When one thinks of the Olmecs, the massive stone heads found in states like Tabasco and Veracruz typically come to mind. But while the largest Olmec cities were indeed located along Mexico’s Gulf Coast, their trade networks and political power spread much further. The overlooked site of Chalcatzingo, located in Central Mexico’s state of Morelos, is a perfect example of the far-reaching influence of the Olmec civilization.
While none of the trademark Olmec heads have been discovered here, you will encounter a plethora of ornate stone carvings in the typical Olmec style. Throw in gorgeous scenery and a lack of tour groups, and Chalcatzingo makes for a must-visit day trip from Cuernavaca.
To learn more about reaching Chalcatzingo via public transport, check the very end of the article. But first, a bit of history.
Chalcatzingo: A Brief History
Chalcatzingo was inhabited since at least 1500 BC, and it’s easy to see why. The area is home to natural springs, fertile soil and an abundance of medicinal plants.
What’s more, is that the site is overlooked by two hills – Cerro Chalcatzingo and Cerro Delgado – both about 300 m tall. In traditional Mesoamerican religion, hills and mountains were considered abodes of the gods. What’s more, is that they both likely contain caves, long regarded as portals to the underworld.
In its earliest days, Chalcatzingo’s local culture was largely influenced by the Tlatilco civilization, the dominant culture of the Valley of Mexico. And Tlatilco culture was in turn influenced by the Olmecs, who operated vast trading networks from early on in their history. (Learn more about Olmec history in our guide to Parque Museo La Venta.)
The Olmecs, however, wouldn’t establish a base in Chalcatzingo until around 700 BC. And then, over the next couple hundred years, they left behind dozens of rock carvings in the traditional Olmec style.
With that being said, Chalcatzingo’s inhabitants continued producing ceramic objects that were more typical of Central Mexico.
The question remains, then, whether Chalcatzingo was largely comprised of Olmec inhabitants or if it was mainly an outlying vassal state. Either way, Chalcatzingo served as an important trading center between Central Mexico and the Gulf Coast during the height of Olmec power.
Chalcatzingo, however, would begin to decline around 500 BC, as cities like Cuicuilco were on the rise. The Teotihuacanos would later settle in the area, building a ball court and pyramid which can still be seen today.
While the city would never again rise to prominence, it would remain inhabited for centuries, and it even served as a pilgrimage site up until Aztec times.
Finally, after the Spanish conquest, the site was abandoned for good and largely forgotten. But given the region’s fertile soil, farming villages soon sprang up nearby. Over time, locals came to realize that the area around the twin hills was a treasure trove of mysterious carvings.
This became especially apparent after a rainstorm in 1932 washed away much of the debris, prompting archaeologist Eulalia Guzman to visit from Mexico City.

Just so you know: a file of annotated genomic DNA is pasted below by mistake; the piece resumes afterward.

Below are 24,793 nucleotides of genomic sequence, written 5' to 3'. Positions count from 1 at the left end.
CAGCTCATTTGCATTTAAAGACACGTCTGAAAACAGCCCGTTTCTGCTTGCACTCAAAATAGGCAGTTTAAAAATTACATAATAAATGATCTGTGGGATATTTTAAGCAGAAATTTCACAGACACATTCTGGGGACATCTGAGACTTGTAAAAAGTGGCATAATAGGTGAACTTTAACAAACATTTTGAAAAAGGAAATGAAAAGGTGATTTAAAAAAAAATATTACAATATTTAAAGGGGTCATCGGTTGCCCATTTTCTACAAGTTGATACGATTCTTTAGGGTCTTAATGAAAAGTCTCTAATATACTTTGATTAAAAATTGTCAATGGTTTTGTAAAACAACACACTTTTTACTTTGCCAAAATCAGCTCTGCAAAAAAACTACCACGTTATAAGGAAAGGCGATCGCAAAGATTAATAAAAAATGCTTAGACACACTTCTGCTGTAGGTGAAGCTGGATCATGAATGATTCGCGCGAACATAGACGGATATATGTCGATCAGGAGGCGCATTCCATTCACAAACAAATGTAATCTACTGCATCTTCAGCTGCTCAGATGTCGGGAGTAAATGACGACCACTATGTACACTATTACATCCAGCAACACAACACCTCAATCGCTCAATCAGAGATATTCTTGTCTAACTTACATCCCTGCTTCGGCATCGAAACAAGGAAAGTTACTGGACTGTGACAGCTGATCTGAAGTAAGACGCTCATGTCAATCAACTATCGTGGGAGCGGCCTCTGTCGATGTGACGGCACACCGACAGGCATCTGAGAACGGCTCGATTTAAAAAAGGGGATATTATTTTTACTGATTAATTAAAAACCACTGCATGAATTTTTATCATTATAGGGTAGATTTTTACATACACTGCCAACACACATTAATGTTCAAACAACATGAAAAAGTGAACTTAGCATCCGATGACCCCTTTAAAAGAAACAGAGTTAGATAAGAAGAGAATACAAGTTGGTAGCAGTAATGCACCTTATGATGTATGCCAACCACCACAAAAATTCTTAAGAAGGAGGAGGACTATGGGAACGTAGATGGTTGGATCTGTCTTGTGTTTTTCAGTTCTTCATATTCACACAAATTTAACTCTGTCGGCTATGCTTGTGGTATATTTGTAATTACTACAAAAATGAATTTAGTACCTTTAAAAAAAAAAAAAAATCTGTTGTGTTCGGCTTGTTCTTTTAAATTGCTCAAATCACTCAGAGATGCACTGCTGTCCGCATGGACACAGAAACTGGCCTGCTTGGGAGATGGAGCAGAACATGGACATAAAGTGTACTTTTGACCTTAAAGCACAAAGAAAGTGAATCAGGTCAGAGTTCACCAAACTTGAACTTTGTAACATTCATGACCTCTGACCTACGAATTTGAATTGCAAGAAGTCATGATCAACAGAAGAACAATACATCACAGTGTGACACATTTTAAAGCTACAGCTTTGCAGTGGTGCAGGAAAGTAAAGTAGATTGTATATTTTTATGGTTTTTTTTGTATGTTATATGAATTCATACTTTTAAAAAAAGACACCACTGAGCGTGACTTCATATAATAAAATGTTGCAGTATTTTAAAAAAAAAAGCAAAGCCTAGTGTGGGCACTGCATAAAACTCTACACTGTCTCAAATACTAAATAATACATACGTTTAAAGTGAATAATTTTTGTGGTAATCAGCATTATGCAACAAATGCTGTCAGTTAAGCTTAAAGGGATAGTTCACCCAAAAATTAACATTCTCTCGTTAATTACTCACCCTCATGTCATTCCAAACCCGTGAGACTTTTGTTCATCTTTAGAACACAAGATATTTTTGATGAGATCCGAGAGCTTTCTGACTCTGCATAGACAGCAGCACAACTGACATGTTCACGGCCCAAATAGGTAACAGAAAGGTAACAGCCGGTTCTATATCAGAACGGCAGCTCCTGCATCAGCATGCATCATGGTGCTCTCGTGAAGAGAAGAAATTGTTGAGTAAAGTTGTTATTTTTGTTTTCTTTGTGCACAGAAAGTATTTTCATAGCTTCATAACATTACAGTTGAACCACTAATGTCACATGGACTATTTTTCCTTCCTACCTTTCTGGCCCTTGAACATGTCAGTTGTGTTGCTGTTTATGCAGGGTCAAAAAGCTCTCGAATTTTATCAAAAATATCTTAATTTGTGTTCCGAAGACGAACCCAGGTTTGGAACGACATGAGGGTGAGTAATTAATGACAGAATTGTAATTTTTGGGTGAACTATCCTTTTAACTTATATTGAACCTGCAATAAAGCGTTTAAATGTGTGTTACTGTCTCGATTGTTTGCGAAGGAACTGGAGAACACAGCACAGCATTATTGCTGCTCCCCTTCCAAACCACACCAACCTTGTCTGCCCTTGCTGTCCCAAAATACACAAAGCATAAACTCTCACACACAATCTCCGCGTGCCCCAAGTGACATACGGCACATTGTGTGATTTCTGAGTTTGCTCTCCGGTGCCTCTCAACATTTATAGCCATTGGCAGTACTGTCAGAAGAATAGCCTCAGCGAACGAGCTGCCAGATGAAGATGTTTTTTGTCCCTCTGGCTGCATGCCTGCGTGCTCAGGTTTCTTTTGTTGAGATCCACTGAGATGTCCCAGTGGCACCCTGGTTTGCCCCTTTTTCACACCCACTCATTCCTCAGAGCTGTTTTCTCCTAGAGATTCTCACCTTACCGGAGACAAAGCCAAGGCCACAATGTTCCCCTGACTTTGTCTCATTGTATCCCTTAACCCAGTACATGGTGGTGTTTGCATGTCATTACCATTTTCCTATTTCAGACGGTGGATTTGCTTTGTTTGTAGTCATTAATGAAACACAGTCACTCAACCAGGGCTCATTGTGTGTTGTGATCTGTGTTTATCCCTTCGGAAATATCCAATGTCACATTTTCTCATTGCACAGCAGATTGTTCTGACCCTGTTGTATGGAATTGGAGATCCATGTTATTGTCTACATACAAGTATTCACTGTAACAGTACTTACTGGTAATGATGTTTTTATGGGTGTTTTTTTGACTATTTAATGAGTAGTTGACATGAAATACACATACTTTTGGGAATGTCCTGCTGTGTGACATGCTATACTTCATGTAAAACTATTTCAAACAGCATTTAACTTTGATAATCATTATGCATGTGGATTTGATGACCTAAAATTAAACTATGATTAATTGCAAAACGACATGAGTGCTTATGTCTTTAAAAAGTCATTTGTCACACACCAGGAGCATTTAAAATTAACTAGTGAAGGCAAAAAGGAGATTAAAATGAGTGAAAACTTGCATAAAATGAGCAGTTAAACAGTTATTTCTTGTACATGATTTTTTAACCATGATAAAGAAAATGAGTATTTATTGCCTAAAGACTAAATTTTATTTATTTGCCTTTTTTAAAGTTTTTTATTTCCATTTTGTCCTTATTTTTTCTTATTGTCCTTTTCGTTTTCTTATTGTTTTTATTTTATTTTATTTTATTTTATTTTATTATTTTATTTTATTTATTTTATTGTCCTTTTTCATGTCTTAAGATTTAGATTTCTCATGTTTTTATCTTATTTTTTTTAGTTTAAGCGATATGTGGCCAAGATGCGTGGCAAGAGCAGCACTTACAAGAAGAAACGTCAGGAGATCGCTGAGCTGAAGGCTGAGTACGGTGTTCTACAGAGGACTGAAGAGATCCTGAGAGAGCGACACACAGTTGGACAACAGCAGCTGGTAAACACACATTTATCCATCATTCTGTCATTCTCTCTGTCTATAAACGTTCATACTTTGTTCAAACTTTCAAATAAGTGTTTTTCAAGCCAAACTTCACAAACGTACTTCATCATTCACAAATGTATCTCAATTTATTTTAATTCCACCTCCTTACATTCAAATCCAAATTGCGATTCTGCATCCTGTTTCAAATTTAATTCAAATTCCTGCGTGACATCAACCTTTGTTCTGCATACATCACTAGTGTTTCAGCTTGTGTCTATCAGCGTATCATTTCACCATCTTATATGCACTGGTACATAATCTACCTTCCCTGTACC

But serious excavations wouldn’t begin until the 1950s, when it was determined that the site was indeed Olmec. Work continued over the next few decades, though no new major studies have taken place recently.
As you’ll see during your visit, the site is immediately surrounded by modern farms, and one wonders what additional remnants of ancient Chalcatzingo remain buried beneath private property.
The Bottom Level
Just near the ticket gate, you’ll encounter a sunken plaza with pyramids on two of its sides. The larger of the two is 9 m high by 35 m wide and is notable for its rounded edges. But this structure, and those nearby it, were not constructed by the Olmecs.
Well after Chalcatzingo’s decline, the area was inhabited by numerous groups. And if you’re at all familiar with Mesoamerican history, you’ll know that after the Olmecs, the most dominant city in Mesoamerica was Teotihuacan, which lasted from around the 1st century BC to the 7th century AD.
Chalcatzingo, of course, was much closer to Teotihuacan than it ever was to the major Olmec centers. And as it still served as a strategic location for trade, it shouldn’t come as a surprise that the Teotihuacanos settled here.
While we don’t know the exact details, the Teotihuacanos likely established this pyramid sometime in the 5th century AD. But as the Olmecs were the first civilization to have built pyramids in Mexico (the first ever being at La Venta), Chalcatzingo’s pyramid may have replaced an earlier structure.
It’s also worth noting that the square altar in the center of the patio resembles ones found at the major Olmec cities of La Venta and San Lorenzo Tenochtitlán.
Another hugely significant Olmec innovation was the Mesoamerican ball game, an activity that would be commonplace throughout the region (and beyond) for millennia. Fittingly, Chalcatzingo contains a ball court, though it too was likely constructed by the Teotihuacanos.